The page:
That said, buying an ISBN will help you establish ownership of your book across multiple stores and get your book into libraries, universities and more.
You can buy a ten pack of ISBN from a reputable provider like Bowker for approximately $125 and assign one to your book. This is advisable if you intend to publish a print book and retain your rights or want to publish your book on IngramSpark.
Beware of buying ISBNS in bulk from self-publishing companies.
They will be recognised as the publisher instead of you. This complicates re-publishing the book under your own ISBN and retaining full rights.
The Cost of Self-Publishing: Final Word
It’s not easy, but this route offers full creative control over the process, and you could even earn more money in the long-run.
First, though, you need funds to create and self-publish a book that sells.
Each time I self-published a book, I hired more expensive editors, designers and so on to improve the quality of the books. I also spent money on marketing my books via Facebook and Amazon ads.
The more I spent on my books, the more money I earned.
You can spend as much or as little as you want self-publishing your non-fiction book.
If you invest a little money, you’ll break even on the cost of your book faster. But if you invest more, you’ll create a better product and improve your craft with professionals’ help.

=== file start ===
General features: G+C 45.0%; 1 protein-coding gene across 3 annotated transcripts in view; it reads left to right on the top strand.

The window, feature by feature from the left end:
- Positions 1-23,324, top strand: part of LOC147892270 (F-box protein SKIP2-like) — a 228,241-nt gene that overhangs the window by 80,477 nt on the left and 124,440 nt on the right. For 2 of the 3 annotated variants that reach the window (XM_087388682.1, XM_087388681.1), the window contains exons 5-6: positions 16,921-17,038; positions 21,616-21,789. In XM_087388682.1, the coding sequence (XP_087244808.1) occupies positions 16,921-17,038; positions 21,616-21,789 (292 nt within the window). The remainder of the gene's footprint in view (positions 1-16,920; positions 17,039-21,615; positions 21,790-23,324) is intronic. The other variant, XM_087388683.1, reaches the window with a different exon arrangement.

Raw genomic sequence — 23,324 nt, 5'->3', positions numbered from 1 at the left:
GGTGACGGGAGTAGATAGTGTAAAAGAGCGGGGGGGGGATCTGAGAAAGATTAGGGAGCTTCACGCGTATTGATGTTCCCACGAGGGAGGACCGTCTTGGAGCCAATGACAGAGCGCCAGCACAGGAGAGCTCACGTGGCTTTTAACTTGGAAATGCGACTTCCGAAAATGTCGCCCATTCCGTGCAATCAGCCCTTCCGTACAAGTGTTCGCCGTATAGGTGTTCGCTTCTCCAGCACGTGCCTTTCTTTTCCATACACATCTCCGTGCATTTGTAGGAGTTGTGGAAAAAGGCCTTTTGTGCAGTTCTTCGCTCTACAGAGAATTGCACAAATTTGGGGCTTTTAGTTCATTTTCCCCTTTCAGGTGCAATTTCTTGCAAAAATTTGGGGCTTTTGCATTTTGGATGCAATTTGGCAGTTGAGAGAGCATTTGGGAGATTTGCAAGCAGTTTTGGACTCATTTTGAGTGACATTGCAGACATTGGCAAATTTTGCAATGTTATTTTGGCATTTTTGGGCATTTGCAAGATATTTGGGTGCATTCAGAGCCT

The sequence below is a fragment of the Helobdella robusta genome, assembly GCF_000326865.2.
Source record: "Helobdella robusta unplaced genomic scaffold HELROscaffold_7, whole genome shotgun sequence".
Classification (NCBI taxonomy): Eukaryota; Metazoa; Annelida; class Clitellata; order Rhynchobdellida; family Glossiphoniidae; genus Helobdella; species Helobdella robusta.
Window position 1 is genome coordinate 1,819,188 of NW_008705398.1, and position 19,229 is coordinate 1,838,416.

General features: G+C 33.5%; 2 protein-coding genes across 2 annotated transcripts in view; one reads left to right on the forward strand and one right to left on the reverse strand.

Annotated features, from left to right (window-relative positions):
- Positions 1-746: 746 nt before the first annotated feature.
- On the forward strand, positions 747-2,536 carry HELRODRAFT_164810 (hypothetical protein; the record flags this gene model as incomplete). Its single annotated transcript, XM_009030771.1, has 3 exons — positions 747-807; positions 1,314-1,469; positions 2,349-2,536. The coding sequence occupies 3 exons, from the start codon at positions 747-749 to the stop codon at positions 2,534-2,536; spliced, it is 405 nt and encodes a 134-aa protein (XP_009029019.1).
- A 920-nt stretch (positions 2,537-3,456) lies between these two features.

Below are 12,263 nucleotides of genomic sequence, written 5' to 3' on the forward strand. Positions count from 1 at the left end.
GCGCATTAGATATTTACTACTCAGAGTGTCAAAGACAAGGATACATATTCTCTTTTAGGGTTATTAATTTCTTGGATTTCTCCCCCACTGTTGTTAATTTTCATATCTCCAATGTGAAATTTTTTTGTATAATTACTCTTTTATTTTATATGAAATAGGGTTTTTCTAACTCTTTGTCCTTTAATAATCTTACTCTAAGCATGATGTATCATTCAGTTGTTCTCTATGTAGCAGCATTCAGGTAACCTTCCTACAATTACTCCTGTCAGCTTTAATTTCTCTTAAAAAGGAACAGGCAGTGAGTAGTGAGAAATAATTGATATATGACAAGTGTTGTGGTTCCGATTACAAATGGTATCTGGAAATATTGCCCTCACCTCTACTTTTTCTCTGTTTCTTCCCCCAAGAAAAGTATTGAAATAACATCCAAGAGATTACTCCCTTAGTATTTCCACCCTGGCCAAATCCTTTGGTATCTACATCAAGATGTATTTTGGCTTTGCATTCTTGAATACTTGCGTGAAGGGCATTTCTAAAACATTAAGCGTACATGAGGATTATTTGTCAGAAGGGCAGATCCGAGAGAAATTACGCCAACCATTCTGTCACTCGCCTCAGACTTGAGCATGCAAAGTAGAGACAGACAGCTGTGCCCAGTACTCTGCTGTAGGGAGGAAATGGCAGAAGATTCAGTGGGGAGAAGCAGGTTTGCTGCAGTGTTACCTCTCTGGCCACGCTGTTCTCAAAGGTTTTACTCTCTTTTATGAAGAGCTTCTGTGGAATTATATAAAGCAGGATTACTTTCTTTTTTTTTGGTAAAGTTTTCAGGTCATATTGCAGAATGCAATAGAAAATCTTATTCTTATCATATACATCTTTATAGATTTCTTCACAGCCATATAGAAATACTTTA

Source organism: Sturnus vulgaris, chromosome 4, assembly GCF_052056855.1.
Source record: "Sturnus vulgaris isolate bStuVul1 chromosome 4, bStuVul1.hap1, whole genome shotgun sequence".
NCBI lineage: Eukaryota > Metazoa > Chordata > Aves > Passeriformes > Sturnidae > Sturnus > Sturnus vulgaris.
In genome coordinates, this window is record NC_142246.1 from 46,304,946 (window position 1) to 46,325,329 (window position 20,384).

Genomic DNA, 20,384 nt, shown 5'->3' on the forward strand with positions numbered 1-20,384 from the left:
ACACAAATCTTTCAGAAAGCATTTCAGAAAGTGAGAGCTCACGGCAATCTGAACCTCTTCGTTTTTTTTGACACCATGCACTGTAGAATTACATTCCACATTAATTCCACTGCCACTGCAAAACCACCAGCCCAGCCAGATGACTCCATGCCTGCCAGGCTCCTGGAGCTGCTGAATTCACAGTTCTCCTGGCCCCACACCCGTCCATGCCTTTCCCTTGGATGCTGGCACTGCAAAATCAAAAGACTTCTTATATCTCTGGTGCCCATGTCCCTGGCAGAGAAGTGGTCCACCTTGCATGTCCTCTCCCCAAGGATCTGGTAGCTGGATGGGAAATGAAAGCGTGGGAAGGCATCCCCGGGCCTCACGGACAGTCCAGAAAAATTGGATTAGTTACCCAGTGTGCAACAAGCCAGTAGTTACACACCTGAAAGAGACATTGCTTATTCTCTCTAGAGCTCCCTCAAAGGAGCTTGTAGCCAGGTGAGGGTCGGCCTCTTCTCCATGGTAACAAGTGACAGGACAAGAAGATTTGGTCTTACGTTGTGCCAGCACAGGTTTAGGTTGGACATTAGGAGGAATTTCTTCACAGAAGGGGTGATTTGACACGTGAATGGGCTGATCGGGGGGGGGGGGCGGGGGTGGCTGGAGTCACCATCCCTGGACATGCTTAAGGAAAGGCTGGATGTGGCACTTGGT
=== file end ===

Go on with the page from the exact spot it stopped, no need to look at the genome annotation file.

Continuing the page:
Unlike years ago, you control the process (including the budget), and that’s a liberating place to be for most indies.
Now, one question remains:
Are you ready to become an author?
Cost of Self Publishing: FAQs
How much does it cost to self publish a book on Amazon?
Technically, it’s free to use and self-publish a book on Amazon. However, you still need to budget for writing software, editing, formatting and a book cover. Expect to pay at least $2000+ on creating a professional book. Promoting your book on Amazon via ads can cost several hundred dollars per month.
Is Amazon Self Publishing worth it?
Amazon self-publishing is worth it if you’re committed to building a career as an author and enjoy working with the written word. It’s a great way of reaching readers around the world with Kindle and print books. However, think beyond Amazon. You can also sell on Kobo, IngramSpark and Apple Books.